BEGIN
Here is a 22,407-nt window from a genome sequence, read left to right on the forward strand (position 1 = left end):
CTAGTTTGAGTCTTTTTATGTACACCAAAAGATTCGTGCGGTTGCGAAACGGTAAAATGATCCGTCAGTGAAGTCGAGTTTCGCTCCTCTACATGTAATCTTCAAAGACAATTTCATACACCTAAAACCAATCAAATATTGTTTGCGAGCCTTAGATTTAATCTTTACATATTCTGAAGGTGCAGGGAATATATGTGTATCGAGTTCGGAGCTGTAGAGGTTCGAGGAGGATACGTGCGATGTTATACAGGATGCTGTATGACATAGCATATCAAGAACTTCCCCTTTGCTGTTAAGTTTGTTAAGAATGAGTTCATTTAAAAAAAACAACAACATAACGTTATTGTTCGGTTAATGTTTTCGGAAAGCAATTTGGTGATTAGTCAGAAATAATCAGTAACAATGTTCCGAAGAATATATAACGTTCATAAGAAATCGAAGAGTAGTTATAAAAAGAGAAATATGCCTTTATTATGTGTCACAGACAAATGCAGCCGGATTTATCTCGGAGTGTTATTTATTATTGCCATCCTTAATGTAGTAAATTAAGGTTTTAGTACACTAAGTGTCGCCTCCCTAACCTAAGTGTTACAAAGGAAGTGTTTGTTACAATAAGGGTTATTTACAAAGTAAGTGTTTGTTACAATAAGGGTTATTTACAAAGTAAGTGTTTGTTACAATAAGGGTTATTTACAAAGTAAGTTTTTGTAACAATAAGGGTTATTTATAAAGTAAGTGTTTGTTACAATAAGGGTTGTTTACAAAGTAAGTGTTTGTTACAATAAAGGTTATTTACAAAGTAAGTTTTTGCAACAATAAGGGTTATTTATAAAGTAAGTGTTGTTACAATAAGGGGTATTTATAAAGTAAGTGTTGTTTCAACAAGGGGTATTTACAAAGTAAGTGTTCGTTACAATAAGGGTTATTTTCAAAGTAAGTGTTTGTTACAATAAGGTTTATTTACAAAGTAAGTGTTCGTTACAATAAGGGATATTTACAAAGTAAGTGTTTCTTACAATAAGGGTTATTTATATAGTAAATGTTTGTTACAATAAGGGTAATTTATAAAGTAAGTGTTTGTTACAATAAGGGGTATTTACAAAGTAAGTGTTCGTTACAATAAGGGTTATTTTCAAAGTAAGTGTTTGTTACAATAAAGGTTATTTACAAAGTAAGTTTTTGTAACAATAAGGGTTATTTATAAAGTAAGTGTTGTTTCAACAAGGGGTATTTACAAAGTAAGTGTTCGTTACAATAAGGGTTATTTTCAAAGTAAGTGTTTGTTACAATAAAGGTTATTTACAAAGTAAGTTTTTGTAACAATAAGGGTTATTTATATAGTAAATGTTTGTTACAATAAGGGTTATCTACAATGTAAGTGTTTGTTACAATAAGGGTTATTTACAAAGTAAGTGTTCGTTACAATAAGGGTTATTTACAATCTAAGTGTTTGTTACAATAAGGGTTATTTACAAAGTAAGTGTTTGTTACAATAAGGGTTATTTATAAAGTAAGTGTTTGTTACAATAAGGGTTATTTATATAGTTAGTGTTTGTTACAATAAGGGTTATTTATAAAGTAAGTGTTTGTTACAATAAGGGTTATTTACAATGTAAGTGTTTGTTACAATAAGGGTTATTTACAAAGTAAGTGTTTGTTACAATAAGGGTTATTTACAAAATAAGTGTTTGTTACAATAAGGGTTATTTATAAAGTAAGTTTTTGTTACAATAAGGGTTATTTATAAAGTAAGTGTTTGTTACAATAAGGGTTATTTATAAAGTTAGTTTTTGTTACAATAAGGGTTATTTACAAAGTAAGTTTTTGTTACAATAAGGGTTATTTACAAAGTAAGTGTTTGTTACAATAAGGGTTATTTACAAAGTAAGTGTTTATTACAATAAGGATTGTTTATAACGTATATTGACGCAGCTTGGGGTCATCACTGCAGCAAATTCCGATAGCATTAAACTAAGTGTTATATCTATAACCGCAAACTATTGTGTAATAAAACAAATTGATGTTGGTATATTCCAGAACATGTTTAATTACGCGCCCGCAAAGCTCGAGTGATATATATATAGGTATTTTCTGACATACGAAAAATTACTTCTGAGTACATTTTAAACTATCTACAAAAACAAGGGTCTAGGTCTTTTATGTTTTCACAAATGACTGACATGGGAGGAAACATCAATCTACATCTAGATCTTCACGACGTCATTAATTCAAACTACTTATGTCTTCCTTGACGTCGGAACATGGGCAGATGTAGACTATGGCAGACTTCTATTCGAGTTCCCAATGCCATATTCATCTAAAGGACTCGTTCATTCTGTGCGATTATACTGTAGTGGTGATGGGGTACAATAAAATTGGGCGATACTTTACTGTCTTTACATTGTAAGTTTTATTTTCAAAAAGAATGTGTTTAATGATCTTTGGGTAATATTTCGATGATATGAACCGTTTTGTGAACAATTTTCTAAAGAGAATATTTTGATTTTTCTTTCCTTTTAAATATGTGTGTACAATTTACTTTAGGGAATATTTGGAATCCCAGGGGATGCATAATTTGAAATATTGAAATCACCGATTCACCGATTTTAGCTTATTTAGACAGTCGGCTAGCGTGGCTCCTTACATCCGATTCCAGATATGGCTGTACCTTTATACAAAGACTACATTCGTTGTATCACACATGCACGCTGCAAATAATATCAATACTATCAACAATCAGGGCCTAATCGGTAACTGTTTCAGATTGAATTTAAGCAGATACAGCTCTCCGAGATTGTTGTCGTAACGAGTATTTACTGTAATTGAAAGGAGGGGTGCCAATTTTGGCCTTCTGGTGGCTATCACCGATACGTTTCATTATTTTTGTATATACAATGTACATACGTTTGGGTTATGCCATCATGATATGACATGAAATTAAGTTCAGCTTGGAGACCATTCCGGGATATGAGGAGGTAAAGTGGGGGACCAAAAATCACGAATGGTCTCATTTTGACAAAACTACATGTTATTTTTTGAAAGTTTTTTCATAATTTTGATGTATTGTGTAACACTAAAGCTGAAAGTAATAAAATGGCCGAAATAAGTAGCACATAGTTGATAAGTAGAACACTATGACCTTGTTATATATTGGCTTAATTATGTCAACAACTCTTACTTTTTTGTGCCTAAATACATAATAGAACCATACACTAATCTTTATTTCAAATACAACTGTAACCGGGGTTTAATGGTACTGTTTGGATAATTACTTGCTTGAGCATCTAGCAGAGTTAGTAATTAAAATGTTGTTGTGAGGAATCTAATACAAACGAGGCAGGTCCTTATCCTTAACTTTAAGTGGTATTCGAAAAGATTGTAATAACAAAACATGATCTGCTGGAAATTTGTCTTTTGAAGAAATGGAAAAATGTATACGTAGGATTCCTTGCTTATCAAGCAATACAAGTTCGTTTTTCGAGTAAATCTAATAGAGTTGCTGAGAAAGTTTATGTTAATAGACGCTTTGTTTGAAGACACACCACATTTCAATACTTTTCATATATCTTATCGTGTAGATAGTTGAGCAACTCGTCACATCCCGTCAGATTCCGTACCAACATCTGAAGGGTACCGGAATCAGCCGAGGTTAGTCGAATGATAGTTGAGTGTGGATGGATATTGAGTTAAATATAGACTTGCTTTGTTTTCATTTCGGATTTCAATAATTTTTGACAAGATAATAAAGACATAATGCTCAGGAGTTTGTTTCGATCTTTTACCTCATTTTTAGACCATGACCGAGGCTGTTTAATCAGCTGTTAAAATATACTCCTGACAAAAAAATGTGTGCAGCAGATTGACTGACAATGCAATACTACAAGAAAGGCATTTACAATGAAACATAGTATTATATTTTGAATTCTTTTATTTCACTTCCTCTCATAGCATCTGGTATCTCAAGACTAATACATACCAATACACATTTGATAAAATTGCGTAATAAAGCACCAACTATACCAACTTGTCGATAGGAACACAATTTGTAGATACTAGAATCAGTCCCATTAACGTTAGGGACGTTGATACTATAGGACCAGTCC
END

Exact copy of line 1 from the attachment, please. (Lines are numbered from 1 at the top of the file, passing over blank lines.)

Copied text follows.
Here is a 22,407-nt window from a genome sequence, read left to right on the forward strand (position 1 = left end):